Nevertheless, despite all the problems, traffic jams and high fuel costs, many Germans still prefer to drive their own car. A study by the Foundation for Future Issues - an initiative by British American Tobacco shows this clearly using the example of the commute. Out of 100 employees, 53 drive their own car, 16 use local public transport, 14 walk, 10 use bicycles, 4 use a ride and 2 reach their workplaces by train.


Costs for the road user

  • Fixed costs:
  • Distance, location and time-dependent costs (running costs):
    • Fuel costs
    • Wear and tear ( tires , brakes, bearings)
    • Repairs
    • Tolls
    • Parking fees on the way
    • Consequential costs of accidents that are not covered by insurance and have to be paid privately

Costs to the economy

  • Road construction costs , road maintenance costs
  • Follow-up costs of environmental pollution from motorized vehicles
  • Space consumption costs
  • Net property devaluation costs (= property devaluation through road construction - property revaluation through road construction)
  • Restriction of the mobility of non-motorized road users or users of public transport if they are hindered or restricted by the MIT
  • Accident costs
  • Scarcity value of streets and public parking spaces (traffic jam costs, parking time costs (searching traffic))
  • Time costs of road users
  • Light pollution in the dark, especially in metropolitan areas as well as along highways and busy streets

If the economic costs of the motorized vehicle are higher than the sum of the participants in the motorized vehicle as private costs, then one speaks of external costs of the motorized vehicle.

Non-motorized private transport

Non-motorized individual traffic (NMIV) includes pedestrian traffic (also with a wheelchair ), bicycle traffic and some special forms. In Switzerland one also speaks of slow traffic .

Special forms

Some vehicles and means of transport are also included in the NMIV, although they can be motorized. These include above all:

Properties in comparison

In addition to the disadvantage of being able to cover shorter distances, being able to transport less and being more exposed to the weather compared to cars and public transport, the NMIV also has clear advantages: It does not cause any pollutant emissions and almost no noise emissions ; The energy requirement is limited to the body's own energy consumption and is even lower in relation to the distance covered when cycling than when walking, external energy is not required. In addition, the space required by the NMIV is significantly lower than that of the car and public transport. Significantly lower space requirements, both in stationary and in flowing traffic, and lower technical requirements for the traffic systems usually result in significantly lower traffic infrastructure costs for the NMIV and enable shorter routes. The individual costs are also usually lower. In addition, there are positive effects on individual health through increased physical activity. From this comparison of modes of transport , various environmental initiatives repeatedly derive the demand to give the NMIV priority over the MIT in traffic planning .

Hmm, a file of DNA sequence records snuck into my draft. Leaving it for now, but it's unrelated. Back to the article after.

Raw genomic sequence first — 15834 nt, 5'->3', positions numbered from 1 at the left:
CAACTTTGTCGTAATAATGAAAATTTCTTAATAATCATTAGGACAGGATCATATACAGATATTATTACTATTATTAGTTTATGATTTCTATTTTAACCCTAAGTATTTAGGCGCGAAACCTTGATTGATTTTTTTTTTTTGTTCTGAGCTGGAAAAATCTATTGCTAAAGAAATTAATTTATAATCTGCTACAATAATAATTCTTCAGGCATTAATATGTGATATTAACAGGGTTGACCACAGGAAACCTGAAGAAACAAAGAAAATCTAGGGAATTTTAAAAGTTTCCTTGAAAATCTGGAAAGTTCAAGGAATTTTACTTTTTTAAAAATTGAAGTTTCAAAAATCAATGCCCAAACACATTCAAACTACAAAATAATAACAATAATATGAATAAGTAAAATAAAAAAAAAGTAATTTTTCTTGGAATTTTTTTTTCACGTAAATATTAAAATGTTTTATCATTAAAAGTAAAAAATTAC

See also

Web links

Wiktionary: Individual traffic  - explanations of meanings, word origins, synonyms, translations

Individual evidence

  1. ^ Helmut Nuhn, Markus Hesse: Verkehrsgeographie . Schöningh, Paderborn u. a. 2006, ISBN 3-8252-2687-5 , pp. 35f.
  2. Information on political education No. 312/2011 , p. 47 (PDF; 8 MB).
  3. ^ Peter Kirchberg: Plastic, sheet metal and planned economy , Nicolai Verlag, Berlin 2000.
  4. ^ Helmut Nuhn, Markus Hesse: Verkehrsgeographie . Schöningh, Paderborn u. a. 2006, ISBN 3-8252-2687-5 , pp. 35f. citing H.-J. Ewers: Development of the transport infrastructure in the new federal states . In: From Politics and Contemporary History , B5, pp. 23–33.
  5. Foundation for Future Issues - an initiative by British American Tobacco : More than every second person drives to work in their own car ... and needs half an hour for this every day ( Memento from April 8, 2014 in the Internet Archive ), Research News, 253, 35. Born on March 31, 2014.
  6.  ( Page no longer available , search in web archivesInfo: The link was automatically marked as defective. Please check the link according to the instructions and then remove this notice.@1@ 2Template: Dead Link /  
  7.  ( page no longer available , search in web archivesInfo: The link was automatically marked as defective. Please check the link according to the instructions and then remove this notice.@1@ 2Template: Dead Link /  
  8. a b Research Information System for Mobility, Traffic and Urban Development : Manifestations of Non-Motorized Traffic (NMIV). March 22, 2018, accessed January 13, 2020 .